Santa Barbara County Reports Highest Murder Rate Since 2015

California Department of Justice Releases Reports on Homicide, Use-of-Force Stats for 2021

Credit: Courtesy

The annual statewide reports on crime — including homicide, use of force, and juvenile justice statistics — were released earlier this week by the California Department of Justice, revealing details on Santa Barbara County’s crime rate in the midst of larger trends across the state.

“Good data is a cornerstone of good public policy,” said California Attorney General Rob Bonta in a statement released Thursday. “While crime rates remain significantly below their historical highs, property and violent crimes continue to have devastating consequences for communities across the state.”

Here in Santa Barbara, the number of homicides jumped from eight in 2020 to 18 murders last year, matching its highest total since 2015. Over the past 10 years, Santa Barbara has fluctuated between six and 18 murders for an average of 12.1 homicides per year. In 2021, the county’s homicide rate per 100,000 people was reported at 1.4.

In comparison, Ventura County reported 20 homicides last year, and Los Angeles County reported the highest total in the state at 600. The deadliest county per capita was Kern County, where 124 total murders brought the homicide rate to 13.7 for every 100,000 people, the highest rate of any county since 2015.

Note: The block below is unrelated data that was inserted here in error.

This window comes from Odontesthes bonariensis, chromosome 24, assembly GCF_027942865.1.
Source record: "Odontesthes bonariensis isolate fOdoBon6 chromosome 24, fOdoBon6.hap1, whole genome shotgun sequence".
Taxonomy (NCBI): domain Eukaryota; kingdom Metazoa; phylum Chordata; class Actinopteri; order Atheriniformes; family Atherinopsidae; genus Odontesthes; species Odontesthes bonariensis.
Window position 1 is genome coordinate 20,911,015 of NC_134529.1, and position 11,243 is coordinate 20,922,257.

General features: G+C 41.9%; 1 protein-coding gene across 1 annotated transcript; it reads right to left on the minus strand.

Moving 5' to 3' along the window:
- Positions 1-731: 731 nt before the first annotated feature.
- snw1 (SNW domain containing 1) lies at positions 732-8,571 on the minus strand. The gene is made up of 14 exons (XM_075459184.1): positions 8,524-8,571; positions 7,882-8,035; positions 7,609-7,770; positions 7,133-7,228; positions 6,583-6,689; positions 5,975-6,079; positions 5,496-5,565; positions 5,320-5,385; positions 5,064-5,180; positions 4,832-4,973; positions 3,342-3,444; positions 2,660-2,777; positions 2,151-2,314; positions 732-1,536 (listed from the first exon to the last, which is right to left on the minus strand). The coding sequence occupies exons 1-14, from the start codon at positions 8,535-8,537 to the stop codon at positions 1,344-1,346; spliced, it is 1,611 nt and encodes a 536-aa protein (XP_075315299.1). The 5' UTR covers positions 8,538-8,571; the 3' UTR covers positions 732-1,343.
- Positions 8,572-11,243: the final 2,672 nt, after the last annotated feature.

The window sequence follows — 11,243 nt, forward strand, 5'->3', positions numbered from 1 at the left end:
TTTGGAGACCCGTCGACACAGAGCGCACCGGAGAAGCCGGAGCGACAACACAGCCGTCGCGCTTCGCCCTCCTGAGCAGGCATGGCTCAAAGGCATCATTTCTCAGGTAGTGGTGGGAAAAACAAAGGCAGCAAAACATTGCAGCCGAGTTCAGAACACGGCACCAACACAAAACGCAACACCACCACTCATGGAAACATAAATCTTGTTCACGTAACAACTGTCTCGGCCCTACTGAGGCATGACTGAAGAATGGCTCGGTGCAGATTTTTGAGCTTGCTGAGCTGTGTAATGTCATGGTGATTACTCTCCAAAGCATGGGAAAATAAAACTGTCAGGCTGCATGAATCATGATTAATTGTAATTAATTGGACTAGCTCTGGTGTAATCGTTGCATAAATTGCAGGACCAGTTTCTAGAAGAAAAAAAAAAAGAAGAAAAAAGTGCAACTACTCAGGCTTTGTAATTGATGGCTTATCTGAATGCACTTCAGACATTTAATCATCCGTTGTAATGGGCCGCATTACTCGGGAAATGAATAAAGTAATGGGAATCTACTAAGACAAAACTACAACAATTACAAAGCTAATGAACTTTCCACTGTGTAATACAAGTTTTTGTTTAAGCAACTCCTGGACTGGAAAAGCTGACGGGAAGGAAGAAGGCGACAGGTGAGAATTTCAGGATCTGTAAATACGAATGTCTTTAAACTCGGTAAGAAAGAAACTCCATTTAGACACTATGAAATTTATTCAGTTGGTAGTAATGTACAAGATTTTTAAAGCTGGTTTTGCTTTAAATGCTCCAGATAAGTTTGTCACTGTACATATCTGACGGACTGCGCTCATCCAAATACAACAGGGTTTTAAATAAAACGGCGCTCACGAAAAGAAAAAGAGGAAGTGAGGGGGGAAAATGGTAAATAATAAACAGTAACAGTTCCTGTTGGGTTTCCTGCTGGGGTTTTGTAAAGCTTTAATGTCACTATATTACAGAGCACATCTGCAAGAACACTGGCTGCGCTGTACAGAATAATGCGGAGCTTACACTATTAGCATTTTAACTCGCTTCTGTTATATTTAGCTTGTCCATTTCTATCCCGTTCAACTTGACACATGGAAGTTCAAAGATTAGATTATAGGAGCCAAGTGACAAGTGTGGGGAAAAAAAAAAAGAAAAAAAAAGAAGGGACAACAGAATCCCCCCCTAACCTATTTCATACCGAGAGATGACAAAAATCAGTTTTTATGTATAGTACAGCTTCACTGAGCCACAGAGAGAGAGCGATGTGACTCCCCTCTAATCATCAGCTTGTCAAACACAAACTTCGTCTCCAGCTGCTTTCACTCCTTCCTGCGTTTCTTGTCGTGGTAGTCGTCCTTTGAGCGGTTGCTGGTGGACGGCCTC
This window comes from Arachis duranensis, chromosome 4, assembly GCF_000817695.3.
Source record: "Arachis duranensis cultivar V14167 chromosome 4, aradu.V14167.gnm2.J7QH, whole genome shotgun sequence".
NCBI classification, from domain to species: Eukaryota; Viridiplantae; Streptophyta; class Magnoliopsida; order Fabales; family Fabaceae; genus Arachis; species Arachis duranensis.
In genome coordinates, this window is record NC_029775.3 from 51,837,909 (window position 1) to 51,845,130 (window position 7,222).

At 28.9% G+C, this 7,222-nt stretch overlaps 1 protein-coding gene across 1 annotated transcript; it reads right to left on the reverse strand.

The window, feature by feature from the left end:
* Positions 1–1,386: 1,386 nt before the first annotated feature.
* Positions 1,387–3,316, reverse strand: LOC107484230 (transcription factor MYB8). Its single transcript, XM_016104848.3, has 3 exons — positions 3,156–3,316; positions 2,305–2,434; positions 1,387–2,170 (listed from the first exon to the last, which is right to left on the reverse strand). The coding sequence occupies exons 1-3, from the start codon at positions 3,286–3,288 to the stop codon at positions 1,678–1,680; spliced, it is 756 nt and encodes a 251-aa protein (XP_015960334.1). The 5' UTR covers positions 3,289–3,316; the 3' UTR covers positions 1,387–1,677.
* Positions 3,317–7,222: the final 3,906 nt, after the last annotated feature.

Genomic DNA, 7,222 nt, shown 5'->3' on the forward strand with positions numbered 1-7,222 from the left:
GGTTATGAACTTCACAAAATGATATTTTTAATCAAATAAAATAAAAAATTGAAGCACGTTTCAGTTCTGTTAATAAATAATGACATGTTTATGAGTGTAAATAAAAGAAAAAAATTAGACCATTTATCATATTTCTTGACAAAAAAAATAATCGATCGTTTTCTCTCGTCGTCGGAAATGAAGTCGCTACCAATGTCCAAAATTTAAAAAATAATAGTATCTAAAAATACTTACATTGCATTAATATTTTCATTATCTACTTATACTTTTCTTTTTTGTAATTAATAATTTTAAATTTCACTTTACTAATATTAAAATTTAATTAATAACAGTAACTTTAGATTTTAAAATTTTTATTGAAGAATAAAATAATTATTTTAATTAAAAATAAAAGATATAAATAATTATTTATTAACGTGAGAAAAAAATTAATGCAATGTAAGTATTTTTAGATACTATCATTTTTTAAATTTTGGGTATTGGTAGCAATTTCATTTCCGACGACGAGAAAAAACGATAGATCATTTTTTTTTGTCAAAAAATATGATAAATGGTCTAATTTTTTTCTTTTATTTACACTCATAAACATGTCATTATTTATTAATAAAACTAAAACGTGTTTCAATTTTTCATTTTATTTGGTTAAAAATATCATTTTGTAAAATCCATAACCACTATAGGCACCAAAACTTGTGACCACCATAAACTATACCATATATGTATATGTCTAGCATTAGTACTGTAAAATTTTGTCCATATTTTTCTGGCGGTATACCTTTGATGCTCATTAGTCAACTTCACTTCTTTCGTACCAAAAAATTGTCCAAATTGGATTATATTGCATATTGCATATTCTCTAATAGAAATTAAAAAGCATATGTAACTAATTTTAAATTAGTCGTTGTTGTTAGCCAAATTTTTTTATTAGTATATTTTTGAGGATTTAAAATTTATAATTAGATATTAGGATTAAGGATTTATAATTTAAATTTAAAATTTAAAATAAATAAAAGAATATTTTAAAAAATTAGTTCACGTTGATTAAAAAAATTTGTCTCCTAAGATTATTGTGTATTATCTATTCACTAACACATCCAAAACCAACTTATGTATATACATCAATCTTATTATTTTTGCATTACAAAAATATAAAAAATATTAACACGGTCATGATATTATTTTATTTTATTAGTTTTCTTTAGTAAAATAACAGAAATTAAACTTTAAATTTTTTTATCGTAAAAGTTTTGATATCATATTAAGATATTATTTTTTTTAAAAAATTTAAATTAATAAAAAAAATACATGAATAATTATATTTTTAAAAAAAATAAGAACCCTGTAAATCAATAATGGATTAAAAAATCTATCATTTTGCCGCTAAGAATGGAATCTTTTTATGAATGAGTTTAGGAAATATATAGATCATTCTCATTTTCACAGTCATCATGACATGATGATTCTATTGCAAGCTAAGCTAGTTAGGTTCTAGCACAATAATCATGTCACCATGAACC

Statewide, the murder rate has risen by 7.2 percent, but the 2,361 murders reported in 2021 is still “significantly below California’s historical high” of 4,095 homicides in 1993, Bonta said.

In addition to the homicide report, the state released a report on use of force across California. In 2021, there were 628 incidents that involved the use of force across the state. Of the 660 civilians involved in these incidents, more than half of the individuals (50.6 percent) were Hispanic.

For Santa Barbara County, there were a total of seven incidents involving 12 officers and eight civilians. In those seven incidents, four ended in injury and the other three resulted in a civilian death. Four of the incidents were in response to calls for service, two were reported as “crimes in progress,” and one was the result of a traffic stop.

Law enforcement agencies use these reports to better implement new policies and respond to growing trends specific to each community. The annual reports are typically released in July, but the release was pushed back this year due to a recent overhaul of the state’s electronic reporting to a new system known as the California Incident-Based Reporting System (CIBRS). To view the complete reports, visit

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